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What advisers are saying: Investment trusts – the talent’s in the choices

Invest some effort and trust the outcomes


The proven way to add value is to do extremely difficult work, well.

That seems obvious, right? If you do something that is valued but scarce because it is difficult, you are more likely to be in demand and to be compensated fairly for what you do. The only thing about ‘difficult’ is, well, you guessed – defining it ain’t easy.

Yet when it comes to investment trusts, it is a lack of knowledge (57 per cent of advisers) and perceived complexity (36 per cent) that have discouraged advisers from using them. In other words, the inherent difficulty is both an opportunity and a sticking point.

One of the main advantages of investment trusts is that they can borrow money against the assets the portfolio owns. Hence ‘gearing’ can amplify both positive and negative returns (the latter when the fund manager gets it wrong).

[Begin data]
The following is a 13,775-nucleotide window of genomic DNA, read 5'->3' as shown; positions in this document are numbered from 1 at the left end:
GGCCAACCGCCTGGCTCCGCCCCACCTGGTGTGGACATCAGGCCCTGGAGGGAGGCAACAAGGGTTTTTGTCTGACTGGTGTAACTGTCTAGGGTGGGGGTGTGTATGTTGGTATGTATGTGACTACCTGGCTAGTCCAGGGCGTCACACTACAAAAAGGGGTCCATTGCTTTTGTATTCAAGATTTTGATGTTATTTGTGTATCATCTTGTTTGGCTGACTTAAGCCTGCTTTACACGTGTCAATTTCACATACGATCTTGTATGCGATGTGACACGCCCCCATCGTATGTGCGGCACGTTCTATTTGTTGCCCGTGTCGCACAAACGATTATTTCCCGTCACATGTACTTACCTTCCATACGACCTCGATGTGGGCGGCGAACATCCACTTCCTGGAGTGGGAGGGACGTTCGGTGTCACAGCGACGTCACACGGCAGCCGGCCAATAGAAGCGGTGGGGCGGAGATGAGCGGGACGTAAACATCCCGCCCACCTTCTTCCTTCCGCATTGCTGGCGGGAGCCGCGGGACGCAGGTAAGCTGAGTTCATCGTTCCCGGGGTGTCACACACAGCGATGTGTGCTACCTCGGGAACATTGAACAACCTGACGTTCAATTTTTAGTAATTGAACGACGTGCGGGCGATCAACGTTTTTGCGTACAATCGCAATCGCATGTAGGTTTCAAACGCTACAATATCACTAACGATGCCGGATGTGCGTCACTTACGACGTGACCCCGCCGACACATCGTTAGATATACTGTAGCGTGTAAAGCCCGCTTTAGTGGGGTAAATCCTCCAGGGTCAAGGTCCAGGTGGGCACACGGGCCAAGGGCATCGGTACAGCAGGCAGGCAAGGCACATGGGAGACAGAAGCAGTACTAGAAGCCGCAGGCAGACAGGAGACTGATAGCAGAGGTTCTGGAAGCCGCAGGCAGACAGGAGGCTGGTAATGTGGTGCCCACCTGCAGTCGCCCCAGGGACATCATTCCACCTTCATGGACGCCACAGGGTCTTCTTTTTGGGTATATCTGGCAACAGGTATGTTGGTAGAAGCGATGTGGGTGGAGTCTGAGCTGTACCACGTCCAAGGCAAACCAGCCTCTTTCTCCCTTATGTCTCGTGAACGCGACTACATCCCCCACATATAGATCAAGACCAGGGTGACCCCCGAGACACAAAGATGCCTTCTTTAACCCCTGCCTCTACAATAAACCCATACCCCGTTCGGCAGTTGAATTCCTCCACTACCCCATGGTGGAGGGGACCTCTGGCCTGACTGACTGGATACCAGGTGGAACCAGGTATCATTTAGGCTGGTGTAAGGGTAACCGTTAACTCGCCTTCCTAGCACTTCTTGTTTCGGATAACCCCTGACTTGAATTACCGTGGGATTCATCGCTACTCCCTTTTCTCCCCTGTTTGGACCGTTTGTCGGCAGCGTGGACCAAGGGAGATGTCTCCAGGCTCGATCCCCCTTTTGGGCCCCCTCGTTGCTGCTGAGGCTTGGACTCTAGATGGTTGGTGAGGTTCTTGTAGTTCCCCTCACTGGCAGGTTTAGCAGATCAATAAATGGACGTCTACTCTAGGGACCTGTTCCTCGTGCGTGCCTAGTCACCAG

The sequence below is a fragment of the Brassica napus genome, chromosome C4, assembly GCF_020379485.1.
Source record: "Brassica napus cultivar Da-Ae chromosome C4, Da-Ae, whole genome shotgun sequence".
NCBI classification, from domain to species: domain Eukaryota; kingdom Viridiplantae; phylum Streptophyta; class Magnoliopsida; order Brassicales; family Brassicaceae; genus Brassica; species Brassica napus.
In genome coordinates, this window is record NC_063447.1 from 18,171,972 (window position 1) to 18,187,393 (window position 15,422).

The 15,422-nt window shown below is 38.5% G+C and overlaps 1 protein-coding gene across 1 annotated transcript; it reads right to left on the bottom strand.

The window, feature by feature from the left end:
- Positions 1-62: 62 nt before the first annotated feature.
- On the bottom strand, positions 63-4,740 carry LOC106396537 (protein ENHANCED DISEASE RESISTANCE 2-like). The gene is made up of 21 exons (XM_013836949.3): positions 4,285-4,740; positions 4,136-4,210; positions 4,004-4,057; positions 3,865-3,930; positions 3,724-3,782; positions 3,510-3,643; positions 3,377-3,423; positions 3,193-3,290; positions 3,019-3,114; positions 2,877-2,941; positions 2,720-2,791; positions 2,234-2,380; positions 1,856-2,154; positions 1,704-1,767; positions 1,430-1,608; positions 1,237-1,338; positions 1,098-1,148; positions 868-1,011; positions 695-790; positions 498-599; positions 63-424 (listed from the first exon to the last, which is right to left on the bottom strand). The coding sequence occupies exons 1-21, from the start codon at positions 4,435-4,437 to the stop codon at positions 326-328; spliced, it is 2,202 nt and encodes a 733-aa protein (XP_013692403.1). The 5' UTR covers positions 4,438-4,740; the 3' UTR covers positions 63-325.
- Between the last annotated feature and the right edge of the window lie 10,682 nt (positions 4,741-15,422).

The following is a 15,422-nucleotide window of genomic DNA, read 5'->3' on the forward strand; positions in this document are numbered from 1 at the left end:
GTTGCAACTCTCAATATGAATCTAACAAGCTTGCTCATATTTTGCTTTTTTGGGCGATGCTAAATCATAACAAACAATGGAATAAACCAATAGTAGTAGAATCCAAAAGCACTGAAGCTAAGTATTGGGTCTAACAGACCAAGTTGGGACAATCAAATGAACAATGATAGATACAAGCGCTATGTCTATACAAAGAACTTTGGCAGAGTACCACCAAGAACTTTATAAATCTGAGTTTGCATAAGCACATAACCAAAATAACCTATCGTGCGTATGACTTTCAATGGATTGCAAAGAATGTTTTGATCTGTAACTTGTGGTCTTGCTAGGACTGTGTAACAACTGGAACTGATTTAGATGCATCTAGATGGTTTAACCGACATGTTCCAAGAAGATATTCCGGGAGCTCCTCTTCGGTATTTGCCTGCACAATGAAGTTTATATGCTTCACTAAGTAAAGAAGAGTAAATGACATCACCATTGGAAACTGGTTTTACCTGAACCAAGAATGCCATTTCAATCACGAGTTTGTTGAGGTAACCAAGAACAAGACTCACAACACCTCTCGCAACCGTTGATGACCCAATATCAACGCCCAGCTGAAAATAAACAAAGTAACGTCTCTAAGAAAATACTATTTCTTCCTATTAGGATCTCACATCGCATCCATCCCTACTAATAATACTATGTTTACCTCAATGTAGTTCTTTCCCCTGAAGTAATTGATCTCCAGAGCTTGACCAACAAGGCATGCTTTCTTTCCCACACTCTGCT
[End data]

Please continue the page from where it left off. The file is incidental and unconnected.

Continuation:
Dividend reserves are another advantage in an investment trust’s armoury and statistically, investment trusts are cheaper and produce better long-term performance than their Oeic or unit trust cousins. But only 29 per cent of advisers at a JP Morgan roadshow earlier this year said they currently used investment trusts and 26 per cent said they would not recommend them under any circumstances.

Encouragingly (on the face of it), 45 per cent said they would ‘look to use’ investment trusts in the next three years as availability on platforms improves. ‘Look to use’, however, is fairly non-committal and I would wager platform availability alone will do little to improve the level of engagement without a bit of elbow grease.

The lack of understanding – or, to put it bluntly, the choice not to become better informed – is the real issue at hand.

We all make choices every day. Some choices we make with purpose and some we make by not taking action, simply choosing to go with the status quo.

Habits are a choice. Work is a choice. Reputation is a choice.

As the American author and entrepreneur Seth Godin said: “No one can be responsible for where or how we each begin. What we choose to do next, though – how to spend our resources or attention or effort – this is what defines us.”

Bottom line: your life is the outcome of the choices you make. If you don’t like the outcomes you are currently experiencing, you need to make better choices.

Phil Wickenden is founder of So Here’s The Plan –  and @PhilWickenden

What advisers are saying-5Jun14



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